Feodor Fedorenko was born on the 17 September 1907 in Ukrainian village of Sivasch in 1907. He received three years of formal school, worked on the family farm until the Soviet collectivization drive of the early 1930s, and moved in 1933 to the Crimea, where he worked as a truck driver for a Soviet collective farm. He was married and had three children. After the German invasion of the Soviet Union on 22 June 1941, Fedorenko was mobilized into the Soviet Army and captured by the Germans shortly thereafter. During the winter of 1941-42 he passed through a number of POW camps in Zhitomir, Rowne, and Chelm, exposed there to the same terrible conditions imposed by the Germans on all Soviet prisoners.
One day at Chelm the Germans selected 200 to 300 Soviet prisoners from non-Russian nationalities - Ukrainians, Latvians, etc - who were then sent to Trawniki, a camp in Poland where the SS trained auxiliaries. Federenko was among them. After given elementary military training, he was posted to Lublin and stood guard over houses from which Jews had been forcibly removed. Shortly thereafter, he was transferred to Treblinka and served as a guard in approximately September 1942.
Treblinka was a Nazi death camp and served primarily for the murder of Jews. The number of victims killed in Treblinka has been estimated as 700,000 to 900,000 persons. During his trial, Fedorenko claimed that he was not involved in the operations of Treblinka. He only served as guard outside the camp, had no dealings with the prisoners, and never harmed anyone. But survivors of Treblinka testified that he had moved inside the camp, had participated in the process of dealing with arriving transports, had shot people in the Lazarett, and had been present at the gas chambers during the killings. After the uprising of Jews prisoners on August 1943, Treblinka was closed by Himmler’s order and Fedorenko left the camp, continuing to serve the Germans as a guard in various places.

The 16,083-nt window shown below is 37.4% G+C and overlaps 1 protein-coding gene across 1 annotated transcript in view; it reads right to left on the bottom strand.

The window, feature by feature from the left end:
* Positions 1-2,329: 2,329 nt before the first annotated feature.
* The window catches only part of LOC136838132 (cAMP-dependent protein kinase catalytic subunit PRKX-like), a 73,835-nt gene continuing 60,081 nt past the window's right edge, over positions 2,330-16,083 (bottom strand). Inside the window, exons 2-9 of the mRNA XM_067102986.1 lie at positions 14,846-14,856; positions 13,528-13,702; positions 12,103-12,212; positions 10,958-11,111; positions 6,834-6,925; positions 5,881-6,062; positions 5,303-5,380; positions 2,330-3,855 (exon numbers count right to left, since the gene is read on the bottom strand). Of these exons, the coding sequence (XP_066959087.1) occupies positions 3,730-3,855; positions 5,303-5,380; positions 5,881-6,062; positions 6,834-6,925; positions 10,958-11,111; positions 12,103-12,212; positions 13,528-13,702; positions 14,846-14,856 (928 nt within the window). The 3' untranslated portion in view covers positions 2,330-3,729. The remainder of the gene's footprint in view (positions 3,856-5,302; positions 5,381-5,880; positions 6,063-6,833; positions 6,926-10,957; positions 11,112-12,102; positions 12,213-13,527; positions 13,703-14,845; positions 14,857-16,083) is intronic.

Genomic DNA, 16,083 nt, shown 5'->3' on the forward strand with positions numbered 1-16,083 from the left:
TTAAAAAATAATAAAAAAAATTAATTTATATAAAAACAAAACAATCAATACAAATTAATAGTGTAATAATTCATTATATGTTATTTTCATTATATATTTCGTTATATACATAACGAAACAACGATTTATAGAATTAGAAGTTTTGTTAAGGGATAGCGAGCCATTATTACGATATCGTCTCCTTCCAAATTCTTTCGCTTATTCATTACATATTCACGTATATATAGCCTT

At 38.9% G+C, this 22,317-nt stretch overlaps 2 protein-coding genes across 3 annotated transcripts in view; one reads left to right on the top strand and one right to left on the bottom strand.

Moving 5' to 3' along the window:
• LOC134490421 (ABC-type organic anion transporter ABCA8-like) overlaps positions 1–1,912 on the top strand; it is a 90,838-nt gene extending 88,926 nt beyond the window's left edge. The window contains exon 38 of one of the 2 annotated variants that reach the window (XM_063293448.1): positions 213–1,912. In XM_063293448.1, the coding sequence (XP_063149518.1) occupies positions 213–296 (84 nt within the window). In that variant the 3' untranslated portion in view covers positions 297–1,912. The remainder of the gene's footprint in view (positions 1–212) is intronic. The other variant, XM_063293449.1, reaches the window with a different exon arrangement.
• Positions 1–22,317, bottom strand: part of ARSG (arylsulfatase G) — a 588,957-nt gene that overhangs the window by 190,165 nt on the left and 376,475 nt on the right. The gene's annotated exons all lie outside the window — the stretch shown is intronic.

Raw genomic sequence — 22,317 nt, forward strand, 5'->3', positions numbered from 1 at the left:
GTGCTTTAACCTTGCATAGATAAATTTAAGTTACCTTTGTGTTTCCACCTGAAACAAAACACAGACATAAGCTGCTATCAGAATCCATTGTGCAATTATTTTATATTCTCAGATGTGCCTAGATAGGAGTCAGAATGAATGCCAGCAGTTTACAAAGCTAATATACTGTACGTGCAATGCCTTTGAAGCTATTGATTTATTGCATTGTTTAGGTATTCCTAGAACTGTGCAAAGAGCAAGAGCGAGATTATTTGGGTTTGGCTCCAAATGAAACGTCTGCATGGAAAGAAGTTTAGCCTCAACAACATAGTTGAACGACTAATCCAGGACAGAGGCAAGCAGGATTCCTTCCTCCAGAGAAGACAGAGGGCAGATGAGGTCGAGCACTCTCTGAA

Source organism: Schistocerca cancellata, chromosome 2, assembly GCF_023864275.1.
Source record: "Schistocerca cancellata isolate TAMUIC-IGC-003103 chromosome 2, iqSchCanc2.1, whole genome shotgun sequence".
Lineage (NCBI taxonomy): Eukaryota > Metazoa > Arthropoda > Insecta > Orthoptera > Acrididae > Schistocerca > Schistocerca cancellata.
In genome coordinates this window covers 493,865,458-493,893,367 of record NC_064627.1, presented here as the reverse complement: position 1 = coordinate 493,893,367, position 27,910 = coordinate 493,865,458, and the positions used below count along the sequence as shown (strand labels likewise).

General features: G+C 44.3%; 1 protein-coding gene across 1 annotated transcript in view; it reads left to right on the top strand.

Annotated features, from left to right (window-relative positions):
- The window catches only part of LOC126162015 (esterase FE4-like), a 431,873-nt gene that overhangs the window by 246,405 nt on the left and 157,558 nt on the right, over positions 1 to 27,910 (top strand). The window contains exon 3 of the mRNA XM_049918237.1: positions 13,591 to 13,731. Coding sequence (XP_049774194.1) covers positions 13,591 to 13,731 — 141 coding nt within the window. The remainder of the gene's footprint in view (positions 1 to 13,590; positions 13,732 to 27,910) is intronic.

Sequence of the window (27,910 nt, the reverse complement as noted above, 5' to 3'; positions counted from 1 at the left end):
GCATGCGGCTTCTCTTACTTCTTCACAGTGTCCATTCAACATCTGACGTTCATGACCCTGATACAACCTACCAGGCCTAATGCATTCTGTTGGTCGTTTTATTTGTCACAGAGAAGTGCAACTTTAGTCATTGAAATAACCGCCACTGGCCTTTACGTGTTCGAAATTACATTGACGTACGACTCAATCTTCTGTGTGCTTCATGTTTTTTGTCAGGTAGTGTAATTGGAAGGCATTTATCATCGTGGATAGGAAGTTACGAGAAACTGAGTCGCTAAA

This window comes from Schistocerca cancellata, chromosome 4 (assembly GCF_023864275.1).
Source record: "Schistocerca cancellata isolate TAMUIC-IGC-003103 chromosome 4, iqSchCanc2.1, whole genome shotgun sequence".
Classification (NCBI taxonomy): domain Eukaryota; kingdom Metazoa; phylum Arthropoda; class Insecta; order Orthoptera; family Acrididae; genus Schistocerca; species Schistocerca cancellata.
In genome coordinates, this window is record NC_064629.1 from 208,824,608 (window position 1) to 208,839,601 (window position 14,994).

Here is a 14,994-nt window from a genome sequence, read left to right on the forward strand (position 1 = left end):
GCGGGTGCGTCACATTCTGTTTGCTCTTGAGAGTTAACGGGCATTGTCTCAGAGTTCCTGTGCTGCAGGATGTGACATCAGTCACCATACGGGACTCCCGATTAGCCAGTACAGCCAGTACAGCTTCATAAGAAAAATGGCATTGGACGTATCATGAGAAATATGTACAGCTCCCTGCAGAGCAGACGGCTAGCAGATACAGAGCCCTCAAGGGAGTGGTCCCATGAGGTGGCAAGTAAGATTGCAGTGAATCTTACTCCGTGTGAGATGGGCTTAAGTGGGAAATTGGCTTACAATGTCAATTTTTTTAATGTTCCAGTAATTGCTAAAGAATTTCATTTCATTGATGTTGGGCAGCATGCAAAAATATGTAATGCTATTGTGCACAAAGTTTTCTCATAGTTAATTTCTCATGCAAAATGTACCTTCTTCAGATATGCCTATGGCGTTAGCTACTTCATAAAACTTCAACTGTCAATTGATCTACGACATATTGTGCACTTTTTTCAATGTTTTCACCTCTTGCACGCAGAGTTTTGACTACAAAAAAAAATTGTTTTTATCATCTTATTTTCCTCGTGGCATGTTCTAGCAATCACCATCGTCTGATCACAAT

By the end of the war, Fedorenko had made his way to Hamburg. He discarded his uniform and lost himself in the mass of East European refugees. Claiming displaced person status, he succeeded to emigrate to the United States in 1949. He lived in his new country in peace until 1978, when he was arrested after requests for extradition were received from the Soviet Union. Accused that he had willfully concealed and misrepresented his service as an SS auxiliary and that he lied about his activities and whereabouts during the war when he initially applied for a visa, Fedorenko was stripped from his U.S. citizenship. In December 1984, he became the first Nazi war criminal deported to the Soviet Union. He was sentenced to death by a court in the Crimea in the Soviet Ukraine in June, 1986, on charges of treason and taking part in mass executions at the Treblinka death camp in Poland. He was executed by shooting in July 1987.
Nazi Criminals in the United States: Denaturalization after Fedorenko